A morgue attendant is talked into running a brothel at his workplace after a deceased pimp is sent there. However, the pimp's killers don't look too kindly on this new 'business', nor does the morgue's owner.
Four mental patients on a field trip in New York City must save their caring chaperon, who ends up being taken to a hospital in a coma after accidentally witnessing a murder, before the killers can find him and finish the job.
An ice hockey star is accosted by a youth gang who attempt to rob him; after he chases them off he catches the youngest member and gives him a ride home, where he meets the boy's mother. A ... See full summary »
Maria Conchita Alonso,
A nebbish of a morgue attendant gets shunted back to the night shift where he is shackled with an obnoxious neophyte partner who dreams of the "one great idea" for success. His life takes a bizarre turn when a prostitute neighbour complains about the loss of her pimp. His partner, upon hearing the situation, suggests that they fill that opening themselves using the morgue at night as their brothel. Against his better judgement, he gets talked into the idea, only to find that it's more than his boss that has objections to this bit of entrepreneurship.Written by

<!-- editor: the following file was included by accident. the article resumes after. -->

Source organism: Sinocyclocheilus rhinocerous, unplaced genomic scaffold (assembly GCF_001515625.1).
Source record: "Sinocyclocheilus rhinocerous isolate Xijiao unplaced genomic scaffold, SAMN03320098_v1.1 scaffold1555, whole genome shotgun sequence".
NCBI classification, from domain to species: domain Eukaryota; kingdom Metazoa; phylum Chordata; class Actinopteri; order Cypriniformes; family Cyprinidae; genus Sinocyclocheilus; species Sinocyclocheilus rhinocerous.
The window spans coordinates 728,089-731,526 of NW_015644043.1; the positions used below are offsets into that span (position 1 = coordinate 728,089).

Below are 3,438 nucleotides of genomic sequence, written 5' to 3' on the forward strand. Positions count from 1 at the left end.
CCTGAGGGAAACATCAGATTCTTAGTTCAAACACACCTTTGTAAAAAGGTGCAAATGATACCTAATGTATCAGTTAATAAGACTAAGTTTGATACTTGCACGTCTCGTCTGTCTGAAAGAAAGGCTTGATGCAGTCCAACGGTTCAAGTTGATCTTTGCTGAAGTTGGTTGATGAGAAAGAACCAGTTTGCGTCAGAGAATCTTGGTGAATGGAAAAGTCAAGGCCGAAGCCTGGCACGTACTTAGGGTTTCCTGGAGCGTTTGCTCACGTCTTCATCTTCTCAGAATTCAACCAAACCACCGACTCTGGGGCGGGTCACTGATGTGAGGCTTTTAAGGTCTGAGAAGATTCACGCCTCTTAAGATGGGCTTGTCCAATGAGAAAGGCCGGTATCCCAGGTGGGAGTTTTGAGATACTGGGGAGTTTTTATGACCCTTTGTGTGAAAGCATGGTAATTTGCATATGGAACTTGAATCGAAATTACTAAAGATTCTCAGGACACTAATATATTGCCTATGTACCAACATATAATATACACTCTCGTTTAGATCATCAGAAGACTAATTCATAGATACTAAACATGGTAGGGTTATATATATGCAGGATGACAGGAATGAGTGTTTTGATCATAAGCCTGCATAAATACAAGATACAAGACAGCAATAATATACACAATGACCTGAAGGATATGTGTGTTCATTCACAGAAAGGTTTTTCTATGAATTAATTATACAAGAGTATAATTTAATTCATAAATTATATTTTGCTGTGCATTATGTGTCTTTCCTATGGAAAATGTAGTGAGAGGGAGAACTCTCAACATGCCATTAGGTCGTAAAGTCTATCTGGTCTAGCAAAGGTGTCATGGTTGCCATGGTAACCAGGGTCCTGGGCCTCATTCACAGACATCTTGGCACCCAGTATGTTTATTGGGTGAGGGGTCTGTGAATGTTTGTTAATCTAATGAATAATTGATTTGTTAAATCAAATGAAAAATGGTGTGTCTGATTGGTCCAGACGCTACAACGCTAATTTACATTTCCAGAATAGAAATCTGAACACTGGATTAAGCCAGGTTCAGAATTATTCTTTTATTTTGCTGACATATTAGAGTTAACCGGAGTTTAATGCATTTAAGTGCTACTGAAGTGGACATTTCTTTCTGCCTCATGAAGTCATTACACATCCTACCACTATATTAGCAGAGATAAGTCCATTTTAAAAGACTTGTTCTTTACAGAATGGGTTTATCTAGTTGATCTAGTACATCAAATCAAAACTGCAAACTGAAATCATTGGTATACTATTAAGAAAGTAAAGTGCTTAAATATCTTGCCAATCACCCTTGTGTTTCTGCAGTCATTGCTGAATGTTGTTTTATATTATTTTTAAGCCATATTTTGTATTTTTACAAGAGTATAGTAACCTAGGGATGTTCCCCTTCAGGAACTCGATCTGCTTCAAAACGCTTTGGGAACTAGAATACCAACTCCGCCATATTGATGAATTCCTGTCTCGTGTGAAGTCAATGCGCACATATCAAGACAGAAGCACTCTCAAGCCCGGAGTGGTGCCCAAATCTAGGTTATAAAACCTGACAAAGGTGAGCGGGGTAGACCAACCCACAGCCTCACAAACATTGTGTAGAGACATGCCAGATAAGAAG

Kenneth Chisholm <email@example.com>
The name of the pimp who was murdered at the beginning of the film, Franklin Delano Roosevelt Jones, is also the name of a song written by Harold Rome in the late 1930s, recorded by Judy Garland among many others, which celebrated the arrival of a new baby of that name in the Jones household. The movie character is probably a little too young to be the same person as the one in the song, since he would have to be over forty. See more »
As Bill is showing Chuck his new car, they keep driving past the same buildings (Con Ed Plant in particular) on the FDR highway. Even though they're driving north, at the end of the sequence they are passing by the Manhattan Bridge/Chinatown area, which is south of where they started. See more »
As we sit here and idly chat, there are woman, female human beings, rolling around in strange beds with strange men, and we are making money from that.
Is this a great country, or what?
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Very funny comedy from Ron Howard. Winkler and Keaton are a great duo and they team up very successfully from what I see. The whole premise is completely absurd, but you never know, it could happen. Nonetheless, engaging performances and great humor serve up a very good film. 9/10
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